City Clerks Meet, Digitize

The title “city clerk” should be changed, as it does not reflect the importance of the job.

by / April 19, 2012
Sacramento City Manager John F. Shirey.

SACRAMENTO, Calif. -- Last week, Sacramento City Manager John F. Shirey addressed a meeting of the City Clerks Association of California (CCAC), saying that the title “city clerk” should be changed, as it does not reflect the importance of the job.  “You are in the information business,” he said, “and need to maximize the use of technology.”

And in that respect, Shirey and the city of Sacramento are fortunate. City Clerk Shirley Concolino – who is also CCAC president – and her iPad-toting staff have for some years now pushed a digital agenda, including digital signatures. At the CCAC meeting, they presented technology solutions to clerks from around the state, including staff-produced instructional videos for political candidates, and the replacement of council member agenda packets with digital copies for iPads and Kindle readers, which saved $1,500 per year per council member.

Concolino and her staff even brought in representatives from Apple to show CCAC members the latest in mobile device management, iPads with built-in VPN, iPad apps that run Microsoft Office, and the Apple Configurator that synchronizes up to 30 devices at once. The message was clear: mobile devices are here to stay, and getting on the leading edge means welcoming them, taking advantage of their potential and managing them for best results.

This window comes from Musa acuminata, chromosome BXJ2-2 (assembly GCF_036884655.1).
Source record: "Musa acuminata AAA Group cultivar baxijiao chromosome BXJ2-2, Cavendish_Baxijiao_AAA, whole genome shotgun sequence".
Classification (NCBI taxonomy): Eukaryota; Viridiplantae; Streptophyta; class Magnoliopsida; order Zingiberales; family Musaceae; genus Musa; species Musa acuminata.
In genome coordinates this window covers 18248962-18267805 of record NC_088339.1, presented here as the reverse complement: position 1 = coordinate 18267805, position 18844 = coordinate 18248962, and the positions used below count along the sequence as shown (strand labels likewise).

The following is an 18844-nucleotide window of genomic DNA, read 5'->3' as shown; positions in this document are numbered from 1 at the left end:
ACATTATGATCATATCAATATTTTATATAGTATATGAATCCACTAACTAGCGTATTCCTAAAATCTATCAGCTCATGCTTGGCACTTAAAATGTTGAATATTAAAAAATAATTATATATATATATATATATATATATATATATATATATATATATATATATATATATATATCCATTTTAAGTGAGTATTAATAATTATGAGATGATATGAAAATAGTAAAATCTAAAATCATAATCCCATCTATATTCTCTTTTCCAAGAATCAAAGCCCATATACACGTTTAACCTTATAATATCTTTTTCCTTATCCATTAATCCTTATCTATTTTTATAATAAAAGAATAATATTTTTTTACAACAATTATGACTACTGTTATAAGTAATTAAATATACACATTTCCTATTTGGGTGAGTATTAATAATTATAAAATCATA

This week, according to Assistant City Clerk Dawn Bullwinkel, the Sacramento City Clerk’s Office is meeting with city stakeholders and preparing an "outside the box" technology infrastructure proposal for Shirey.

Wayne Hanson

Wayne E. Hanson served as a writer and editor with e.Republic from 1989 to 2013, having worked for several business units including Government Technology magazine, the Center for Digital Government, Governing, and Digital Communities. Hanson was a juror from 1999 to 2004 with the Stockholm Challenge and Global Junior Challenge competitions in information technology and education.